In my previous post about my switch to the iPhone 12, I mentioned that it doesn’t have any new features that really impressed me over my old iPhone 7 Plus. One thing did impress me though: the switch itself, and the migration of everything from my old iPhone 7 Plus to the new one.
You power up the new phone for the first time, with the old phone nearby, and the new phone says: “hey, there’s an old phone nearby that’s also yours, wanna migrate that stuff?” – upon confirmation, it tells the old phone to show a QR code, which you scan with the new phone – and that’s it. All you need to do is wait, and everything is migrated: all installed apps, their settings, their arrangement on the home screen, the phone settings itself of course. The process is almost perfect. I just had to wait.
After the migration was complete, I swapped the SIM card from the old phone to the new phone, and was done. I say that the process is “almost perfect” because some apps afterwards wanted me to sign in again – but not all of them. That’s always fun with my password-manager generated 20-random-characters long passwords. 😛 Dropbox didn’t require a new authentication, but Tresorit did, for example. I don’t think that’s Apple’s problem but rather, that some apps use Apple’s “Keychain” to store authentication data, and others don’t.
One interesting exception was the Signal messenger: it offered a separate migration routine, similar to the one that Apple offers: with the app open on the new phone, you scan a code that the app on the old phone shows, in order to securely transfer the data, encrypted. It was reassuring to see both that the Signal folks had even thought of that step, and that the data was outside of Apple’s reach too (iCloud backups are encrypted in transfer, but not encrypted on Apple’s servers, as far as I know).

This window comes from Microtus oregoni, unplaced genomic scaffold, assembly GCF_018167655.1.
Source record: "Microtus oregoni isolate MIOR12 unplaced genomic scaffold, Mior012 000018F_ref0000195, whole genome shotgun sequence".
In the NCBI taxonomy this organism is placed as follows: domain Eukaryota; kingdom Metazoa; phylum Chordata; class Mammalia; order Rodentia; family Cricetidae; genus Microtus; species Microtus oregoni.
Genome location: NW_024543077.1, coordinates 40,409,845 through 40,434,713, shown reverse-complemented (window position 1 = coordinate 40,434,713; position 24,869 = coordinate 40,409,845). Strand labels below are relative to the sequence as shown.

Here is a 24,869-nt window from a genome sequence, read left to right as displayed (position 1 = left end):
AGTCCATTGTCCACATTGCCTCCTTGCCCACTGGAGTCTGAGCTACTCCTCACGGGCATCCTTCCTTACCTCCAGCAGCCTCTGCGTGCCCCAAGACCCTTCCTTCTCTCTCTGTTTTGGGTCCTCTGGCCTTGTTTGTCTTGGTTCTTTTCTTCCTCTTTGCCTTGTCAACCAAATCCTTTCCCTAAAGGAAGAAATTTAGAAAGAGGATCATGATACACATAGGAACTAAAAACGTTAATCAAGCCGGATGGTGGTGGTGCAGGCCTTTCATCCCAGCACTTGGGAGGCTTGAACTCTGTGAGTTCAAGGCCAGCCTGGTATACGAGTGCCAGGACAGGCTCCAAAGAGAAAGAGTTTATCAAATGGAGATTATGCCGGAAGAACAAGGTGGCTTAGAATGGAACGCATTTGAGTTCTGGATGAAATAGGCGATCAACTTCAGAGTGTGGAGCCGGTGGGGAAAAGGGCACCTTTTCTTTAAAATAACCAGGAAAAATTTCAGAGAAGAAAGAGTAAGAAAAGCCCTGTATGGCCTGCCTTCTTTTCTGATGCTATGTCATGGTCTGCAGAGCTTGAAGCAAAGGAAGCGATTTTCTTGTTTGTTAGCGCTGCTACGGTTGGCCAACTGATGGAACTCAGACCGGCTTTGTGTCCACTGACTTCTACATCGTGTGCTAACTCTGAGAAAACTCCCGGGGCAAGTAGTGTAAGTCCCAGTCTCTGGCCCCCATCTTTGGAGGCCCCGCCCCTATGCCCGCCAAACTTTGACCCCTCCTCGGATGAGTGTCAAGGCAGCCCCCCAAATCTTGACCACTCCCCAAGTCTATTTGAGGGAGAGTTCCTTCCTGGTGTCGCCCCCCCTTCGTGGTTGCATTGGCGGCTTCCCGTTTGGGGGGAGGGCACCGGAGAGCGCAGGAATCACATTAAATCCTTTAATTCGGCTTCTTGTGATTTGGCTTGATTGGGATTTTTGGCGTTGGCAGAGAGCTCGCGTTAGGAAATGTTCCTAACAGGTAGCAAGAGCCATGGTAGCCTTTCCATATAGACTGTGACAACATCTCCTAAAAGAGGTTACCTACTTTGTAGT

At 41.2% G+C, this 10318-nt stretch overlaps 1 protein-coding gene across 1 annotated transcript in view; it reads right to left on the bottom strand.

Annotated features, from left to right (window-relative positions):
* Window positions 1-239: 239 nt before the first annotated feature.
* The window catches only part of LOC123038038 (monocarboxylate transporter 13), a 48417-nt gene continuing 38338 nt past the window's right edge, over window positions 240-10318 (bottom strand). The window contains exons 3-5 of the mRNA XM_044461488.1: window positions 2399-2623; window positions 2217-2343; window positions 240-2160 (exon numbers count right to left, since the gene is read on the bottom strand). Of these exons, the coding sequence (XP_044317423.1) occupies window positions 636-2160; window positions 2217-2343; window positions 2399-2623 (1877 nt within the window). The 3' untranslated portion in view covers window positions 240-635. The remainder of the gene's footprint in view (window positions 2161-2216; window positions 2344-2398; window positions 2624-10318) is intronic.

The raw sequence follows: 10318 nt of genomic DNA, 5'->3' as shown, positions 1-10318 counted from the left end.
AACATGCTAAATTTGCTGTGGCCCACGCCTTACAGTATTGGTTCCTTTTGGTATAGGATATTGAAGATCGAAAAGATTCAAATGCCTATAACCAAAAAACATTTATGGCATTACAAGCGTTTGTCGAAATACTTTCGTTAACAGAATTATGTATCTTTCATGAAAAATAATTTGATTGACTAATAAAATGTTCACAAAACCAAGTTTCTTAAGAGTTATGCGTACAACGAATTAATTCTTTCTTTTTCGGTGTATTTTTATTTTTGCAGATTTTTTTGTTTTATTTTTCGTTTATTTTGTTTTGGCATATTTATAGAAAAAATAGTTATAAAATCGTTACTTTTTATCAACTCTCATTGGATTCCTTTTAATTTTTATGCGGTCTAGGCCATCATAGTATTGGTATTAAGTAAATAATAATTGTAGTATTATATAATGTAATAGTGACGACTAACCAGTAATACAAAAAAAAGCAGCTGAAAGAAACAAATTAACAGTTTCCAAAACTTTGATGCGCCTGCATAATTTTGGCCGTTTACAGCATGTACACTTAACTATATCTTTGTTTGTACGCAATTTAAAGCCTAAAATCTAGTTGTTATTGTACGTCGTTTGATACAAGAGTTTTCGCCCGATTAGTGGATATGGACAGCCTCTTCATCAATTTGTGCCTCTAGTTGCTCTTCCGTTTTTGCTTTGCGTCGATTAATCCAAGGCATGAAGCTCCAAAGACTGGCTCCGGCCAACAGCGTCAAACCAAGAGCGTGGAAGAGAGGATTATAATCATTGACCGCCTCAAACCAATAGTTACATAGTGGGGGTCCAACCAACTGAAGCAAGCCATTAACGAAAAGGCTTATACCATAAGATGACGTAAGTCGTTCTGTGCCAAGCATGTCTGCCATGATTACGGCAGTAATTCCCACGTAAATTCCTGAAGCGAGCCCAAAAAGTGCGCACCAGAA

After charging the new phone to 100%, the charge lasted me for three days of normal (ie. non-business) usage before it dipped under 20% (which is when the phone suggests to switch to low power mode). The bigger battery is the sole reason I chose to go with the “Max” model (its dimension are almost exactly the same as the 7 Plus). This will be very welcome when I’m out working and have to rely on the phone for navigation, to make 3D tours, and as a display for the drone’s controller. One less worry.
Last not least, there’s the new ultra-wide camera module. Its focal length of 1.54mm translates to 14mm full-frame equivalent, ie. a crop factor of ~9x – meaning that the depth of field of the f/2.4 aperture equals that of a full frame lens stopped down to nearly f/22. If it wasn’t for the dynamic range and (lack of) detail quality, I guess I could actually shoot a real estate job with that camera. 😉
The three camera modes that the app shows translate to these numbers.
- 0.5x = 1.54mm focal length at f/2.4 (14mm ultra-wide, with DOF of f/22 equivalent; crop factor ~9x)
- 1.0x = 5.1mm focal length at f/1.6 (26mm wide-angle, with DOF of f/8 equivalent; crop factor ~5x)
- 2.5x = 7.5mm focal length at f/2.2 (64mm light tele, with DOF of f/18 equivalent; crop factor ~8.5x)
It’s interesting that all three camera modules have different crop factors. The “primary” 1.0x camera seems to have the biggest sensor, with a crop factor of “only” 5x.
Here’s a typical Alex-photo I guess – made with the ultra-wide module… can you tell? I have to play more with this. It is insanely wide and I have not a lot of practical experience with such a wide lens. I use my “real” 14mm prime in real estate only for rather small condos and apartments, and otherwise use my 16-35 the most. It is very unusual to me to have this focal length in a phone.
…and I still miss the home button, and Touch ID, and I still try to swipe up to open the control center. Darnit, Apple.